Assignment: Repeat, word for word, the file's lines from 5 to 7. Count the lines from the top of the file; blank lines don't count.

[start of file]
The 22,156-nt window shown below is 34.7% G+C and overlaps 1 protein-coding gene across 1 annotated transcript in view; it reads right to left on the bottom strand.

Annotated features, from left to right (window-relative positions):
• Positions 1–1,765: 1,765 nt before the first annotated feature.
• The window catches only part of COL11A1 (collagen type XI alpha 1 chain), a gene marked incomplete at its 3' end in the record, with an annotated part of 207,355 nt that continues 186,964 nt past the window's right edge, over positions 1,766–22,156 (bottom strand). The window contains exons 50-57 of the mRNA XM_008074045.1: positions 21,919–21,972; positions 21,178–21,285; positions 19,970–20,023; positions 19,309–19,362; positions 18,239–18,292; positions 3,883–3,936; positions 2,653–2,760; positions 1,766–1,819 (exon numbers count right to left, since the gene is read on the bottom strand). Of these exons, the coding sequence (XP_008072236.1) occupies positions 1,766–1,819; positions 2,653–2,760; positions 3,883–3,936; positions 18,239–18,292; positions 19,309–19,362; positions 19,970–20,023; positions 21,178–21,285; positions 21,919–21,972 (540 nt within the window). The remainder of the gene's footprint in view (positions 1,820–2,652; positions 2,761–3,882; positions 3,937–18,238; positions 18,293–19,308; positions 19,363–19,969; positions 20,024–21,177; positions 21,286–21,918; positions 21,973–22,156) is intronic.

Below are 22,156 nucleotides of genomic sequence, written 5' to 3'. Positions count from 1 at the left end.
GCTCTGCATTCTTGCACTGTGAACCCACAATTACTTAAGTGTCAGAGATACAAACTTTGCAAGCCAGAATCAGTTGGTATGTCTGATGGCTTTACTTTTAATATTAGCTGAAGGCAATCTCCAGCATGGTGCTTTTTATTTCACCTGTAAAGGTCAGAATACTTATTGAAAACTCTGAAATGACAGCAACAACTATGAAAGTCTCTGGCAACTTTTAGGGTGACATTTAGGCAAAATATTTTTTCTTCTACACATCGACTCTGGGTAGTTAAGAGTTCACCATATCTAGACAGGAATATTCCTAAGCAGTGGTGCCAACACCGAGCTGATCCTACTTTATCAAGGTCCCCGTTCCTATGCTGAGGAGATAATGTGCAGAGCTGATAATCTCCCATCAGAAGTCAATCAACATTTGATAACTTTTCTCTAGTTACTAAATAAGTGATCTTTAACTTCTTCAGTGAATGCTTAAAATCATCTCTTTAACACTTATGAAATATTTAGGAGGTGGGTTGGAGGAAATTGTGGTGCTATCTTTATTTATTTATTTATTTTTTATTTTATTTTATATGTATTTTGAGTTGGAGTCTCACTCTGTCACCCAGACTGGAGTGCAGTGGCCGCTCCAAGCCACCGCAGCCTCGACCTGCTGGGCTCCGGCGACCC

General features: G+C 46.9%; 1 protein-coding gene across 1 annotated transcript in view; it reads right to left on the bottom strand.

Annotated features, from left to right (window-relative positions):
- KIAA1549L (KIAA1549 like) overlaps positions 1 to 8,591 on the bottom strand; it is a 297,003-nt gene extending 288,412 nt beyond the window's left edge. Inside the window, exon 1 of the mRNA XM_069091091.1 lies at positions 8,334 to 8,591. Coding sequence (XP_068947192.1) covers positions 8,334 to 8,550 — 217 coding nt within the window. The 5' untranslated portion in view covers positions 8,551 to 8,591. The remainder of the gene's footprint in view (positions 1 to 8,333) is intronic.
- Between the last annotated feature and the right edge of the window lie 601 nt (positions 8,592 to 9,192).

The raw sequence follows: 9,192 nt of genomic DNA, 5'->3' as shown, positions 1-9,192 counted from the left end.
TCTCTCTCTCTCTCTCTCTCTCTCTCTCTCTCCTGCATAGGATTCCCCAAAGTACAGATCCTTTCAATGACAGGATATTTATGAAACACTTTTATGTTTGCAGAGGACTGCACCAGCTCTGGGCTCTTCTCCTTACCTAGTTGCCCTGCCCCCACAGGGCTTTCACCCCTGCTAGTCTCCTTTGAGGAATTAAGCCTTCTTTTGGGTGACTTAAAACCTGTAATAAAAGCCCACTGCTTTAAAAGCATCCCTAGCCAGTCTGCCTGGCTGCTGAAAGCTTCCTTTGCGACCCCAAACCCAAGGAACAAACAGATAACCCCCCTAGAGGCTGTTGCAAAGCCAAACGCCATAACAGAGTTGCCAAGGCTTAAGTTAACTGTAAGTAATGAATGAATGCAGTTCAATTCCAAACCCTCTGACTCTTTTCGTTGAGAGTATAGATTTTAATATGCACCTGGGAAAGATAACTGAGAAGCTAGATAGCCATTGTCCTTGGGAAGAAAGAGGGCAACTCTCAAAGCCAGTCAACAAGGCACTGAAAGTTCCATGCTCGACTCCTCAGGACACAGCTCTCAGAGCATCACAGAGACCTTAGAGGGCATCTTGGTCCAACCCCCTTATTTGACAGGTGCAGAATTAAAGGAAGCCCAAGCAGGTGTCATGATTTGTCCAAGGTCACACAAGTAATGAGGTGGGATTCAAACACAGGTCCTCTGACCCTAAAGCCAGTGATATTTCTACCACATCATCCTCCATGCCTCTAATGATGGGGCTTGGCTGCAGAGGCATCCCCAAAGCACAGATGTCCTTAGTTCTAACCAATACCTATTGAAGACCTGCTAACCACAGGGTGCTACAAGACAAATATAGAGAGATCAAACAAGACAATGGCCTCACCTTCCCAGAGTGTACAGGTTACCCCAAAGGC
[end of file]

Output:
Below are 22,156 nucleotides of genomic sequence, written 5' to 3'. Positions count from 1 at the left end.
GCTCTGCATTCTTGCACTGTGAACCCACAATTACTTAAGTGTCAGAGATACAAACTTTGCAAGCCAGAATCAGTTGGTATGTCTGATGGCTTTACTTTTAATATTAGCTGAAGGCAATCTCCAGCATGGTGCTTTTTATTTCACCTGTAAAGGTCAGAATACTTATTGAAAACTCTGAAATGACAGCAACAACTATGAAAGTCTCTGGCAACTTTTAGGGTGACATTTAGGCAAAATATTTTTTCTTCTACACATCGACTCTGGGTAGTTAAGAGTTCACCATATCTAGACAGGAATATTCCTAAGCAGTGGTGCCAACACCGAGCTGATCCTACTTTATCAAGGTCCCCGTTCCTATGCTGAGGAGATAATGTGCAGAGCTGATAATCTCCCATCAGAAGTCAATCAACATTTGATAACTTTTCTCTAGTTACTAAATAAGTGATCTTTAACTTCTTCAGTGAATGCTTAAAATCATCTCTTTAACACTTATGAAATATTTAGGAGGTGGGTTGGAGGAAATTGTGGTGCTATCTTTATTTATTTATTTATTTTTTATTTTATTTTATATGTATTTTGAGTTGGAGTCTCACTCTGTCACCCAGACTGGAGTGCAGTGGCCGCTCCAAGCCACCGCAGCCTCGACCTGCTGGGCTCCGGCGACCC

General features: G+C 46.9%; 1 protein-coding gene across 1 annotated transcript in view; it reads right to left on the bottom strand.